False Confessions, Part II


This morning in Clearwater a man named Stephen Lamont plead guilty to a 1986 murder. The remarkable thing about this case is that another man, Tom Sawyer, had already confessed to the crime back in 1986. Sawyer’s confession was thrown out after the court ruled that it was coerced.

Sawyer, the neighbor of the victim, was arrested for the murder during the police’s initial investigation. He was deprived of food, sleep, and denied an attorney. After 16 hours of interrogation he confessed, but made inconsistent statements in his confession. As a result, the trial court judge threw the confession out after a lengthy hearing.

In 1990, the appellate court ruled that there was “overwhelming, substantial evidence that Sawyer’s confession resulted from psychological police coercion.” The police also “ignored two requests for counsel and refused to stop the questioning when Sawyer insisted he no longer wanted to talk and said he needed to sleep.”

What’s interesting about the appellate court’s opinion is that it details sixteen phases of the interrogation. Here’s the rundown as quoted from the appellate court’s decision:

  1. There was a preliminary family or psychological profiling effort made by the detectives to find out who Sawyer was.
  2. The detectives instituted a guessing game of questions not unlike “charades,” the “scenario,” that used leading questions to nudge the defendant to adopt the facts as known to or believed to be known by the police about intimate details of the crime.
  3. There was a progressive process of accumulating what the detectives called “elimination evidence,” whereby they got the suspect freely to supply fingerprints, footprints, hair from the scalp, pubic hair, blood, saliva, and the keys to his apartment and car, without his knowing or appreciating the fact that he was the prime murder suspect.
  4. There was a disarming dialogue proceeding the Miranda warnings, so as not to let Sawyerknow he was a prime suspect, but to imply that instead this was a monotonous legal ritual that really meant nothing.
  5. [Detectives used] a shock, an accusatory approach where Sawyer was now told he was the murderer.
  6. Sawyer was plied with repeated efforts to get him to accept a confession based on an accidental, unintentional killing.
  7. There were the pre-polygraph buildup and Sawyer’s emphatic denials of guilt.
  8. The police attempted an intense accusatory effort to avert the polygraph test (that Sawyerthought would prove his innocence), which was probably done to “prime” Sawyer to fail the test.
  9. Sawyer was given a last-chance opportunity to accept the proposed “accident” approach, called “the rope” technique, prior to handing him the bad news of having failed the polygraph test.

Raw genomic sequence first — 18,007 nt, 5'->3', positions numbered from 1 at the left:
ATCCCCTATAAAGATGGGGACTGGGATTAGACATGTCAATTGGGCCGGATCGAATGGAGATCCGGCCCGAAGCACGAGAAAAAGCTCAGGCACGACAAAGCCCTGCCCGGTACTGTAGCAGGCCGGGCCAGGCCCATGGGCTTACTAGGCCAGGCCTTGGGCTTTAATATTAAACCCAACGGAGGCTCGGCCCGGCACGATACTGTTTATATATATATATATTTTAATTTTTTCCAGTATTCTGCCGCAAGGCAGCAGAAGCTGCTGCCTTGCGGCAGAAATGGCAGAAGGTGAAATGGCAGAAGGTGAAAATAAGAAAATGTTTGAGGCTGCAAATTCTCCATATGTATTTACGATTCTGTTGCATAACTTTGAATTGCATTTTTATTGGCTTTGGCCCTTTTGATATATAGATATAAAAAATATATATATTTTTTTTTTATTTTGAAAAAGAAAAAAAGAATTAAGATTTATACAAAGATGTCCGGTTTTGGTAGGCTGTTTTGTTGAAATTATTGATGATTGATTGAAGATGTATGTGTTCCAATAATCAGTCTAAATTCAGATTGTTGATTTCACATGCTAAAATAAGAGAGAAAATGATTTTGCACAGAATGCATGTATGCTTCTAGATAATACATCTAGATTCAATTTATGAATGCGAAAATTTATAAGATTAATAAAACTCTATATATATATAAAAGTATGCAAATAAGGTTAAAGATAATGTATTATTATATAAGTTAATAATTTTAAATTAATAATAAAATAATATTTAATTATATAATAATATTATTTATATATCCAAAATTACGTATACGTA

10. The police made a sudden shift to first degree murder instead of accidental killing.
  11. The “hallway” meeting occurred, off the record, where a deal may have been made to admit “the truth” in return for favored overtures to the state attorney’s office.
  12. There was the “I don’t believe I did it” phase where Sawyer was losing contact with his own belief system and wondering if he could kill and not remember.
  13. The “blackout” theory was substituted by all concerned, a substitution of theory for reality.
  14. The confession in the first person took place.
  15. The interrogation was renewed by yet another detective.
  16. Sawyer explosively denied the entire confession after the effects of sleep deprivation had worn off.

It was a grueling, manipulative ordeal designed with only one objective in mind – to get a confession. What’s also remarkable about the appellate court’s decision is this statement:

We wish to commend the Clearwater Police Department in its practice of maintaining a record of interrogations through the use of tape recording and express hope that this policy will continue.

Without a full tape of the interrogation it’s very possible that the confession would not have been thrown out. Why? Because the court would not have had access to the questions the detectives asked, the way they asked it, or the multiple times they ignored Sawyer’s requests for an attorney or to stop questioning.

Now, nearly 20 years after the murder and Sawyer’s confession took place the real murderer has pleaded guilty. He had escaped from prison in Alabama and was hiding out in the Clearwater area. DNA evidence from the victim’s body matched Lamont.

Sawyer was in court this morning to watch Lamont’s confession. According to the news report he approached the prosecutor (the same one who tried to prosecute him based on his false confession) and told him “You learned and you’re doing better.” Let’s hope so.